Mathagony Aunt

2nd December 2005 at 00:00
Q) In my bottom set maths classes (S2 and S3 Scottish system, ages 1213) there are many who find it difficult to read basic questions and decide whether the questions require them to add, subtract, multiply or divide.

What techniques could I use to help them learn to choose?

A) If the problem is purely reading the words, I suggest you record the questions so pupils can listen to each one. If their standard of reading is this poor at this age then I assume they will have a support teacher with them. Pupils may be able to read the words in a problem but have difficulty deciphering the mathematical requirement. Most often this is because they are not familiar with all the different words associated with the four rules of arithmetic.

I am including four poems that cover the four operations and also the many words associated with the different operations (also available at Helping lower ability pupils extract the operation from the words is tricky and can depend on the size of the group as well as their not being bored by many duplicate problems.

Hand out an A4 copy of the poems to the pupils. Read the poems with them or invite someone to read them to the class. Ask pupils to work in pairs and underline all the words in each poem that tell you what operation is required. For example, "difference" is "subtract". You could set this as a competition for the class.

Next, put each poem on the wall with a large symbol for the operation and get pupils to help make signs of all the words associated with that operation. Mount these around the poem and symbol. This helps familiarise them in a non-threatening way with the many different ways a question can be asked. Perhaps work with the English department and ask pupils to create their own poems for each operation; they could work in pairs for this.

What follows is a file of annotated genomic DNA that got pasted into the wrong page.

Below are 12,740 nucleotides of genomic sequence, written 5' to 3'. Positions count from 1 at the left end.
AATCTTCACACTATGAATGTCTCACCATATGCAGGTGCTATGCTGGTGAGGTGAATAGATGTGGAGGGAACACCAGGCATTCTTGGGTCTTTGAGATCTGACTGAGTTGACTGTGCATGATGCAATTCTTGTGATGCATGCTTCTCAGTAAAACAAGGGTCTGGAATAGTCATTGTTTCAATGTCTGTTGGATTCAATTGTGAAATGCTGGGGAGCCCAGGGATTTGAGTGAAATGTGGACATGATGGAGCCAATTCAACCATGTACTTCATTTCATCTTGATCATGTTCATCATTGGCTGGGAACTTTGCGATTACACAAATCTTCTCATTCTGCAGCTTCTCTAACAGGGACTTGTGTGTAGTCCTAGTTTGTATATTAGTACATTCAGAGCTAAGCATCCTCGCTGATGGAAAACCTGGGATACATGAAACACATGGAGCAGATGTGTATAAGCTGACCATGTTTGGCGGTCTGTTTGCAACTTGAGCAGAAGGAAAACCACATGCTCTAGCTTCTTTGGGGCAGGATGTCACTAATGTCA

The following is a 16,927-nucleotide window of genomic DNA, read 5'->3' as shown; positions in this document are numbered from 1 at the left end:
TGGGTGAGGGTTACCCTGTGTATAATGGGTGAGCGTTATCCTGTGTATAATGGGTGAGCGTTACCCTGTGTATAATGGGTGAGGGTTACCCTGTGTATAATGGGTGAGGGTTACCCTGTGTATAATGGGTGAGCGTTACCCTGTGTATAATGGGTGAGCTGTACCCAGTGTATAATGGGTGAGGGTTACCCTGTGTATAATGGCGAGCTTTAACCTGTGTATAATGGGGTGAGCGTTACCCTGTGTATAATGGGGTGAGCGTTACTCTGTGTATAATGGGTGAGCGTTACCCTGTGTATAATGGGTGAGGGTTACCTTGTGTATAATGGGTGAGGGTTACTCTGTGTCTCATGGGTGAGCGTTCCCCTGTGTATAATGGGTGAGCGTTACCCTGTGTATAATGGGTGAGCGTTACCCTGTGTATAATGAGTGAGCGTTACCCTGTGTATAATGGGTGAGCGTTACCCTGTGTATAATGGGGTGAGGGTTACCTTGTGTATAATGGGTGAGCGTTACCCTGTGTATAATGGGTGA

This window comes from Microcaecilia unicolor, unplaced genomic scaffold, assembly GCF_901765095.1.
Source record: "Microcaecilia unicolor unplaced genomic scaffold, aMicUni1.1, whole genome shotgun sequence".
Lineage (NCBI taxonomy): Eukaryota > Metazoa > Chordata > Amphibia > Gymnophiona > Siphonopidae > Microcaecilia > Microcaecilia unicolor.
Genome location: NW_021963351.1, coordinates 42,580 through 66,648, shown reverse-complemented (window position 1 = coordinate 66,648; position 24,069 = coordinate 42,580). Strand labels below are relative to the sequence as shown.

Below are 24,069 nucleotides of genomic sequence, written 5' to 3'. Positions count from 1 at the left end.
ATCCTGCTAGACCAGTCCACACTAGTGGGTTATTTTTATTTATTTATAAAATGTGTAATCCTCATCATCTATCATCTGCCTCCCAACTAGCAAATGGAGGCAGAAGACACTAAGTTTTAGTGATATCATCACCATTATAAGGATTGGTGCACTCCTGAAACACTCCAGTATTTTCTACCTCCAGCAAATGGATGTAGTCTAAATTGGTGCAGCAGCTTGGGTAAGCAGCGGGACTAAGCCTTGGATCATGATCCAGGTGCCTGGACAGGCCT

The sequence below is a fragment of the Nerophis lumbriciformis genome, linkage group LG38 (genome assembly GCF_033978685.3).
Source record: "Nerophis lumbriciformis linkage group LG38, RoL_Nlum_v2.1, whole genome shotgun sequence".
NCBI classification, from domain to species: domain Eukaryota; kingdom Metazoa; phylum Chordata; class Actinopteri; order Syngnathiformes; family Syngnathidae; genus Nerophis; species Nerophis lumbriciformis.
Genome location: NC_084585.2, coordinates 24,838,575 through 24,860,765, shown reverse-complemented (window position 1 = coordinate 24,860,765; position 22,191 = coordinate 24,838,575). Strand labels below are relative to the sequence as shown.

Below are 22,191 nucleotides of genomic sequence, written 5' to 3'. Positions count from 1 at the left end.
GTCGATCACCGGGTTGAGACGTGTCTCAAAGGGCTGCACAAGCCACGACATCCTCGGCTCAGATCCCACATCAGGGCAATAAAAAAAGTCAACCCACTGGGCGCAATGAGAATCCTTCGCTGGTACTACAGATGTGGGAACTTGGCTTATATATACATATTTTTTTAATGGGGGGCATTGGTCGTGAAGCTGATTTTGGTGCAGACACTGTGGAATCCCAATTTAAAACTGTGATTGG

These could be added to the displays.

Ask pupils to make up their own questions, using each of the words in a single poem for a one-step question (for an extension, combine operations in two-step problems). Get them to write these on strips of card. Label and code the cards, recording on a separate piece of paper the operation to which the question refers. Shuffle their cards, separate them into groups and place them in see-through wallets along with four cards that have either +, - , V, or x. Label the wallets A, B, C, D, etc. Add a crib card to each with the solutions on the cards that are in the wallet.

Get the pupils to work in pairs or groups of four in the next lesson to sort the cards into the different operations, placing the addition questions by the + and so forth. Their solutions can quickly be checked to see if they correctly matched the questions to the operation using the crib card. They could rotate around the room, trying each of the groups. Pupils can then tackle the questions in the wallets and find the answer, having a better idea of what operation is required in each case.


A simple line can mean so much, I don't park! Keep left! Subtract and such An invitation, A contract to subtract.

The notation for generation?

A monumental horizontal, A line to state and dictate The operation and its generation.

We whisk away the items, To decrease as a release Some measure of the amount.

In the plan for less than We have seven before ten for three.

When we portray a take away The sign is a line as a rule.

There's an inference with difference That we have to subtract the two.

For a minus is a sign to us A contraction of subtraction.

A monumental horizontal A line to dictate the process DIVIDE IMPLIED

The quotient is where You divide your share To split the group.

Divide implied By the words?

Or When you divide take a side When you share, have a care When you split, you must quit Owning a quotient is quite potent!

More than words Increase for this a piece and, sum, more than, add a fuss, to plus, the total Addition used as a tradition Multiple words Some are confused, even bemused By the number of words that are heard For multiplication, short for the replication Of addition.

For instance, there's "times" that primes Us to multiply.

When asked for the product we conduct Multiplication.

"Of" course is the source Dictating "times".

What kind of notation for the operation?

Well, there's a cross to imply it's multiply.

A dot for the elite, something real neat Or, perhaps a bracket to packet The sum, dictating times.

Some are confused, even amused By the number of signs we use to define Multiplication, short for the replication Of addition.

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